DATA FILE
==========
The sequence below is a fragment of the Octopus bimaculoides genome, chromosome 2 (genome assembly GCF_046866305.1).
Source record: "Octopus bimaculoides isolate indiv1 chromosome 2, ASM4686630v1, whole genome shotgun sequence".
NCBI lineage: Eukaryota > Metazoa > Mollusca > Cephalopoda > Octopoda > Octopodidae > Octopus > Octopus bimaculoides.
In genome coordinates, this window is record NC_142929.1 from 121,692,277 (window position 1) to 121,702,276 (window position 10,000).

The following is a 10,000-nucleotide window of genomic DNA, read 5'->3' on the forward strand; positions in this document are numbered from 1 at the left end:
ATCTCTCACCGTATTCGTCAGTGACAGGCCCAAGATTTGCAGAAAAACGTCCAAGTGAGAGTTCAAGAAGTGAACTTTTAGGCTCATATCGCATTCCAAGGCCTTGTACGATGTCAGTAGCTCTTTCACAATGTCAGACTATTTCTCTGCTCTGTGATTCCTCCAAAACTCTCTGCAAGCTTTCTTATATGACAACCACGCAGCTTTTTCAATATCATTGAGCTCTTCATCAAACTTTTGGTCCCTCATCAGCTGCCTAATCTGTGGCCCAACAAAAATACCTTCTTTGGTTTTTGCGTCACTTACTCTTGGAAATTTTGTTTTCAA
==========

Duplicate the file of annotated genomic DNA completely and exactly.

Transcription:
The sequence below is a fragment of the Octopus bimaculoides genome, chromosome 2 (genome assembly GCF_046866305.1).
Source record: "Octopus bimaculoides isolate indiv1 chromosome 2, ASM4686630v1, whole genome shotgun sequence".
NCBI lineage: Eukaryota > Metazoa > Mollusca > Cephalopoda > Octopoda > Octopodidae > Octopus > Octopus bimaculoides.
In genome coordinates, this window is record NC_142929.1 from 121,692,277 (window position 1) to 121,702,276 (window position 10,000).

The following is a 10,000-nucleotide window of genomic DNA, read 5'->3' on the forward strand; positions in this document are numbered from 1 at the left end:
ATCTCTCACCGTATTCGTCAGTGACAGGCCCAAGATTTGCAGAAAAACGTCCAAGTGAGAGTTCAAGAAGTGAACTTTTAGGCTCATATCGCATTCCAAGGCCTTGTACGATGTCAGTAGCTCTTTCACAATGTCAGACTATTTCTCTGCTCTGTGATTCCTCCAAAACTCTCTGCAAGCTTTCTTATATGACAACCACGCAGCTTTTTCAATATCATTGAGCTCTTCATCAAACTTTTGGTCCCTCATCAGCTGCCTAATCTGTGGCCCAACAAAAATACCTTCTTTGGTTTTTGCGTCACTTACTCTTGGAAATTTTGTTTTCAA